4 Considerations When Choosing a Pay Period for Your Small Business
A pay period is a specific and recurring length of time where you track your team’s hours worked and pay them for that time. Because it will determine how many paychecks your employees receive each year and affect their income tax withholdings, you’ll need to choose one before running payroll.
There are four common pay periods:
Weekly – Your team will be paid 52 times each year, and it’s typically easy to track regular and overtime hours worked because your pay period will usually line up with your workweek. Although your workers might like getting paid every week, it can be time-consuming and expensive for you to run payroll that often.
Bi-weekly – You’ll pay your team once every other week, so your staff will usually receive 26 paychecks a year. According to the U.S. Bureau of Labor Statistics, this is the most common pay frequency, which may be because it’s just as easy to track time worked as it is on a weekly basis, but you’ll likely spend less time running payroll.
Semi-monthly – Your team will receive two checks a month, often on the first and 16th or the 15th and last day of the month. This results in 24 paychecks during the year. Although similar to bi-weekly, semi-monthly pay periods don’t always line up with the workweek, making it more challenging to calculate time worked.
Monthly – You’ll pay your team just 12 times a year on the same day each month. Although this might drastically cut down on the amount of time you spend running payroll, your staff will likely be unhappy because of potential financial strain.
Paychecks per Year
Once a week
Once every other week
Twice a month
Once a month
Choosing the right schedule requires you to try to balance what’s right for your small business, what your workers want, and what the law requires. To help you choose the best pay period for your small business, keep the following four things in mind.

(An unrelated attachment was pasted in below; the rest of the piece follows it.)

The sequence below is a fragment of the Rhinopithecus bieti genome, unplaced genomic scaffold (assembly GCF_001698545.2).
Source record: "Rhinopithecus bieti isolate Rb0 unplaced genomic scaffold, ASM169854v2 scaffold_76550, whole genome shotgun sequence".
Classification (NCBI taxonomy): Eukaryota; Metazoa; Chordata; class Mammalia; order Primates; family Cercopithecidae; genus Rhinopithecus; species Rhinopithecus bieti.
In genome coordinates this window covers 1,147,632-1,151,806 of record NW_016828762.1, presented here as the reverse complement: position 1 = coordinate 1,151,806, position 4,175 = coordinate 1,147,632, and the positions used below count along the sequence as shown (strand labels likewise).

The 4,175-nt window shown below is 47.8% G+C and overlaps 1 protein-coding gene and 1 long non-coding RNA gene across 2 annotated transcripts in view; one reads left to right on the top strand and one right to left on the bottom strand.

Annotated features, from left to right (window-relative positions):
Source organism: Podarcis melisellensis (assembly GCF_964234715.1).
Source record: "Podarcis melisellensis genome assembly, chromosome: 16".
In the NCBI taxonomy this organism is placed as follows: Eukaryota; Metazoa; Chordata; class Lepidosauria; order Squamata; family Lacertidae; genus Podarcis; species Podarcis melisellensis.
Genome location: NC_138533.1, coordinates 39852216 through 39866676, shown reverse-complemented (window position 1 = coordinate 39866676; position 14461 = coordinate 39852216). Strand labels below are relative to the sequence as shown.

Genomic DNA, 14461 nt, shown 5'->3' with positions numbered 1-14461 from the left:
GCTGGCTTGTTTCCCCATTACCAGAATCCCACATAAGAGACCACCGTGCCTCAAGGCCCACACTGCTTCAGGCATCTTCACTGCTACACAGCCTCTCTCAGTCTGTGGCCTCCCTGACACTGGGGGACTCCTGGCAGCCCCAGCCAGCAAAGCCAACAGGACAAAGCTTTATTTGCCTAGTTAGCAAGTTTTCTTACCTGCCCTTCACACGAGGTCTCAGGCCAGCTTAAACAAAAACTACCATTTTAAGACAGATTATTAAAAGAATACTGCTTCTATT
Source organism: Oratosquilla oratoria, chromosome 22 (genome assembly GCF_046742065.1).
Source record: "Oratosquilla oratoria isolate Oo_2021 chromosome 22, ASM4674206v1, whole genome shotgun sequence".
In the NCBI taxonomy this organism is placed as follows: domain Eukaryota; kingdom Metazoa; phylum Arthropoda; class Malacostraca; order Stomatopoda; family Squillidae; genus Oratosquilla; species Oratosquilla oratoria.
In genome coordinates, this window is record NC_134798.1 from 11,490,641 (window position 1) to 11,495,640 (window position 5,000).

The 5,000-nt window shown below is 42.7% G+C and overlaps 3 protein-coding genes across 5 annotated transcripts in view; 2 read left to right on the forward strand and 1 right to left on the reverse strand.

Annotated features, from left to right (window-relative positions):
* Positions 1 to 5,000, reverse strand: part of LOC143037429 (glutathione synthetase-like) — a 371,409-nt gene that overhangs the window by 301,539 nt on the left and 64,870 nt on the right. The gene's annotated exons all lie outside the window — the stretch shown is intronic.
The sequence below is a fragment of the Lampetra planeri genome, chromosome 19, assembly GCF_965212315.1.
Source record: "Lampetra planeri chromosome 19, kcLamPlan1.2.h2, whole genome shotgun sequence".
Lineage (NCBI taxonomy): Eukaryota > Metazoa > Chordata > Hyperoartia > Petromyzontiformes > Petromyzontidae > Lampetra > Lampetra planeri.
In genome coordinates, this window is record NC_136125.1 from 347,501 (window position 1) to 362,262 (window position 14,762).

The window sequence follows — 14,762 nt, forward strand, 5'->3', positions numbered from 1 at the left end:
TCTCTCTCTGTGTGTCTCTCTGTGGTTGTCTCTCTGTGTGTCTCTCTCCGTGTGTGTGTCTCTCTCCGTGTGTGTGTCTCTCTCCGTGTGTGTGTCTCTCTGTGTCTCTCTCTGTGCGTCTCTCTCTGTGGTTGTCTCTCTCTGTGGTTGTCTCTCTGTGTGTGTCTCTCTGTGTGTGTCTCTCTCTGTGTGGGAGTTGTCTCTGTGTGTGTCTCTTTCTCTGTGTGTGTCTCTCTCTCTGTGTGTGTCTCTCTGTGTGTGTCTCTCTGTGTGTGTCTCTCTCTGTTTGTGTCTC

1. What the law says
According to federal law, you can pay your team using whatever schedule you want, but you must pay them at regular intervals. Some states, though, have strict regulations about how often you can pay your team. For example, in Connecticut, you have to pay your team every week. In New Jersey, you cannot pay your staff monthly. Other states, like Alabama, don’t have any restrictions on pay frequency.
If you primarily hire hourly employees, it might be best to choose a weekly or bi-weekly frequency to track their time worked more easily, especially if your staff works vastly different amounts each week. With salaried staff members, you may have more leeway because they’ll be paid the same amount each pay period, regardless of how many hours they worked.
3. How much time it takes to run
Running payroll takes time away from other activities, so think about how long it will take to write paychecks. If running payroll every other week takes only a few minutes longer each time than running payroll every week, you may be able to save yourself a lot of time in the long run by choosing a bi-weekly schedule.
4. How much it costs
Some payroll providers may charge you each time you run payroll. If you pay your team weekly, those costs could add up quickly. If your provider offers unlimited payroll runs, you will still need to consider your cash flow to ensure you have enough money on hand to run payroll as often as you’d like.
Run payroll with Workful
With Workful, you can run payroll as often as you like without paying extra. You’ll also be able to
pay your team via direct deposit
include multiple pay rates
track your staff’s time worked
reimburse expenses and mileage
monitor paid time off
Since everything you need is in one place, running payroll only takes minutes. Try Workful today and get back to work faster.
Each contributor on the Workful Editorial Team holds an advanced degree in business-related studies and/or communication and has written for other small business publications, including SmallBizDaily, HR.com, and Business.com. The information in this article is based on thorough research and has been edited for accuracy and timeliness by Workful’s Human Resources experts. While this blog is meant to inform and educate small business owners, it is not intended to provide legal, financial, accounting, or tax advice.